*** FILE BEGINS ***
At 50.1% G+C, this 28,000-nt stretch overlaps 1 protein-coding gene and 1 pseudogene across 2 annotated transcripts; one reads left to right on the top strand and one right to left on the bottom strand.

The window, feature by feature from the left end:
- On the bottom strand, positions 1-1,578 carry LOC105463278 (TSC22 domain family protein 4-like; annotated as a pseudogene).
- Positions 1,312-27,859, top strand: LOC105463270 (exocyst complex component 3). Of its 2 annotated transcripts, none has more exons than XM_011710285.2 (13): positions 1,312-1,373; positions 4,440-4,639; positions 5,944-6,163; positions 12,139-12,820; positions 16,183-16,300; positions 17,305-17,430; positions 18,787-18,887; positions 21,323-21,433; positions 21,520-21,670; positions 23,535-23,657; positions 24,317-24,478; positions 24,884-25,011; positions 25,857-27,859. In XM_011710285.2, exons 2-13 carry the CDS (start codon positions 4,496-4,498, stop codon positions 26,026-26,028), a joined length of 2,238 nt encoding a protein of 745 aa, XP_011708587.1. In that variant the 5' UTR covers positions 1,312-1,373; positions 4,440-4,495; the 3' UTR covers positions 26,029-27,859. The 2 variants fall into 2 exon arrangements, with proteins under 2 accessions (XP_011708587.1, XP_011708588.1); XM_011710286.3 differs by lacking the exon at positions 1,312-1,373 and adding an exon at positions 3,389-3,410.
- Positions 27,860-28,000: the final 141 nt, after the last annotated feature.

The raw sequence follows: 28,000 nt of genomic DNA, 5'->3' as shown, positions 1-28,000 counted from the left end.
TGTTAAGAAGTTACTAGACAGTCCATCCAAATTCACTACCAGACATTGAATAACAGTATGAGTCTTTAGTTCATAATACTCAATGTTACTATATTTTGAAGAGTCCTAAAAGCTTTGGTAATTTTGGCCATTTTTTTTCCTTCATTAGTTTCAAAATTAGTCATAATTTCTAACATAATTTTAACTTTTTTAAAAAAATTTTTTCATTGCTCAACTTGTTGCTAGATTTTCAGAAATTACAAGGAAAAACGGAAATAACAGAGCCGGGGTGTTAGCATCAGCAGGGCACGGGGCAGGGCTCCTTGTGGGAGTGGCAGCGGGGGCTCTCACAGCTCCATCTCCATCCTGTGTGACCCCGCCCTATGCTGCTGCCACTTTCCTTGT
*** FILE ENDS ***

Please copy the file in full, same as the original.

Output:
At 50.1% G+C, this 28,000-nt stretch overlaps 1 protein-coding gene and 1 pseudogene across 2 annotated transcripts; one reads left to right on the top strand and one right to left on the bottom strand.

The window, feature by feature from the left end:
- On the bottom strand, positions 1-1,578 carry LOC105463278 (TSC22 domain family protein 4-like; annotated as a pseudogene).
- Positions 1,312-27,859, top strand: LOC105463270 (exocyst complex component 3). Of its 2 annotated transcripts, none has more exons than XM_011710285.2 (13): positions 1,312-1,373; positions 4,440-4,639; positions 5,944-6,163; positions 12,139-12,820; positions 16,183-16,300; positions 17,305-17,430; positions 18,787-18,887; positions 21,323-21,433; positions 21,520-21,670; positions 23,535-23,657; positions 24,317-24,478; positions 24,884-25,011; positions 25,857-27,859. In XM_011710285.2, exons 2-13 carry the CDS (start codon positions 4,496-4,498, stop codon positions 26,026-26,028), a joined length of 2,238 nt encoding a protein of 745 aa, XP_011708587.1. In that variant the 5' UTR covers positions 1,312-1,373; positions 4,440-4,495; the 3' UTR covers positions 26,029-27,859. The 2 variants fall into 2 exon arrangements, with proteins under 2 accessions (XP_011708587.1, XP_011708588.1); XM_011710286.3 differs by lacking the exon at positions 1,312-1,373 and adding an exon at positions 3,389-3,410.
- Positions 27,860-28,000: the final 141 nt, after the last annotated feature.

The raw sequence follows: 28,000 nt of genomic DNA, 5'->3' as shown, positions 1-28,000 counted from the left end.
TGTTAAGAAGTTACTAGACAGTCCATCCAAATTCACTACCAGACATTGAATAACAGTATGAGTCTTTAGTTCATAATACTCAATGTTACTATATTTTGAAGAGTCCTAAAAGCTTTGGTAATTTTGGCCATTTTTTTTCCTTCATTAGTTTCAAAATTAGTCATAATTTCTAACATAATTTTAACTTTTTTAAAAAAATTTTTTCATTGCTCAACTTGTTGCTAGATTTTCAGAAATTACAAGGAAAAACGGAAATAACAGAGCCGGGGTGTTAGCATCAGCAGGGCACGGGGCAGGGCTCCTTGTGGGAGTGGCAGCGGGGGCTCTCACAGCTCCATCTCCATCCTGTGTGACCCCGCCCTATGCTGCTGCCACTTTCCTTGT